Use them as you would use blueberries.  Freeze them raw in Ziploc bags.


Friends and foes

  • Honeyberries, like most fruit shrubs, get along with everything.
  • Birds like to eat the fruit, and deer and rabbits like to nibble on the leaves.


Weeding tips

Oh, the dreaded weeds, which often seem to fare better than the plants you’ve lovingly sown.  Weed seeds are buried in the soil; the act of digging brings them up to the surface where they germinate, and, if not removed, compete with your plants for nutrients, water, and sunlight.  Here are a few tips on how to keep them under control:

  • If possible, weed after a rainfall, or after you’ve watered the garden.  Weeds are easier to remove when the soil is damp.  Walking on damp soil, though, compacts it, so be careful where you step.  A sunny, windy day after a heavy rainfall is perfect if you also want to avoid mosquitoes and the like.
  • Weed frequently.  It’s easier to remove small, immature plants than larger plants with extensive root systems.
  • Remove the entire plant.  If the plant breaks off above the root, it will likely regrow.  You may need to dig out stubborn weeds or cut their roots with a sharp hoe.
  • If you can’t remove a weed, at least cut off its seed head so that it won’t spread.
  • On hot days, you can leave the weeds you’ve removed on the bare garden earth as mulch, so long as they do not contain seeds.  They’ll break down and release nutrients back into the soil.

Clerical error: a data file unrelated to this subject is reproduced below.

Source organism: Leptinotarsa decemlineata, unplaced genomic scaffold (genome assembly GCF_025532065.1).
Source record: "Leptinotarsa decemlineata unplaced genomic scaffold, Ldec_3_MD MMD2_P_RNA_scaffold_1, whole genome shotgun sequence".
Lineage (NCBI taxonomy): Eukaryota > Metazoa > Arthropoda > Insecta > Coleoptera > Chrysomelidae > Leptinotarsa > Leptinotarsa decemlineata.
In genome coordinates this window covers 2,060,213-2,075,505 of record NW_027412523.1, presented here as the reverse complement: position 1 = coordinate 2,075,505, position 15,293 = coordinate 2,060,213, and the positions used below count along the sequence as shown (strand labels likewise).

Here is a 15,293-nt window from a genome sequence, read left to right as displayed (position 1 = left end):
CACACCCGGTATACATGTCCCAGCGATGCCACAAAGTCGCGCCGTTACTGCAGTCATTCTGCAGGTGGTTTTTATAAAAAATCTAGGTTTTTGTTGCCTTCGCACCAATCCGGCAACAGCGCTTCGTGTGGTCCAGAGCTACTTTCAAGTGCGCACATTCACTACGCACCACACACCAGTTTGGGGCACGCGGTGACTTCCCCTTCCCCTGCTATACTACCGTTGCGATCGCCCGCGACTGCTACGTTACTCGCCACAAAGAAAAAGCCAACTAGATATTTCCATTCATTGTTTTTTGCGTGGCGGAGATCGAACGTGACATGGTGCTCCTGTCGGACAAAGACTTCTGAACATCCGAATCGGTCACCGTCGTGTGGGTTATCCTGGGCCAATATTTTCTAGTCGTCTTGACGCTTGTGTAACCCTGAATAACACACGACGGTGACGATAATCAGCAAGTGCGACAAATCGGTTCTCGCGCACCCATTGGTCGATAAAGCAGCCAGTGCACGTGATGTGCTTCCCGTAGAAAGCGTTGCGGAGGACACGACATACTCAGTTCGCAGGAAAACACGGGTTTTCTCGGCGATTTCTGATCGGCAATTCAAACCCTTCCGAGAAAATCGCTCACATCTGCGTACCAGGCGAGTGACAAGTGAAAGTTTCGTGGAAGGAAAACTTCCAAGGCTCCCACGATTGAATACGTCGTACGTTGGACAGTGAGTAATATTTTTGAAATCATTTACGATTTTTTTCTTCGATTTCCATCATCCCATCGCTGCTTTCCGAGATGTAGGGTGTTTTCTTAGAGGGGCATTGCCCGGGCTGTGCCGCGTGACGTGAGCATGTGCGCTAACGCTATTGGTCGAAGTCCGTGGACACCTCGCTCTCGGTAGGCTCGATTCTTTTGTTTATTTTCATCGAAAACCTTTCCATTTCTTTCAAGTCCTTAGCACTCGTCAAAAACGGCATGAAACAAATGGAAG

• Sow plants as closely together as is recommended for each type.  The less bare space between them, the less room for weeds to take over.  If possible, use mulch on these bare spaces to shield weeds from the sunlight that they need.
  • Be careful of what you plant next to your garden beds.  Seeds from adjacent plots will drift into your garden.  Having said that, consider leaving some dandelions in your lawn because they’re the first food for some types of bees.
  • To kill weeds that are growing in-between cracks in cement, bricks, and the like, pour boiling water onto them.
  • Consider planting cover crops in the fall.  A bare garden is an invitation for invading seeds to take root.  Cover crops protect the soil from weeds and erosion, and improve its composition once they are tilled under.

As your plants mature, they’ll begin to shade out the weeds, and so the time you spend weeding will decrease.  The time you spend eating delicious produce will increase!


Plant of the week: Spinach

Popeye was right; spinach makes you strong.  It is high in phytochemicals and vitamin A.  It’s also a good source of vitamins C, B2, and B6, as well as folic acid, iron, magnesium, potassium, calcium, and protein.  Spinach may hinder the absorption of iron, though, so it’s suggested that you eat it with citrus (good thing spinach and orange salad is so delicious).

Unfortunately, spinach is one of twelve most contaminated vegetables and fruits on the market, and bagged spinach is often irradiated.  Good thing it is fairly easy to grow.

Ideal growing conditions

Spinach is a cold weather vegetable; it does not like excessive heat or days that are longer than 14 hours (it will likely bolt).  It tolerates various types of soils, but prefers well-drained soil that is rich in organic matter.  Direct sow it into the ground or containers as soon as the soil can be worked; replant it every few weeks to keep a constant supply from spring to fall.  In the summer, you can try planting it in partial shade to spare it from the heat of the sun.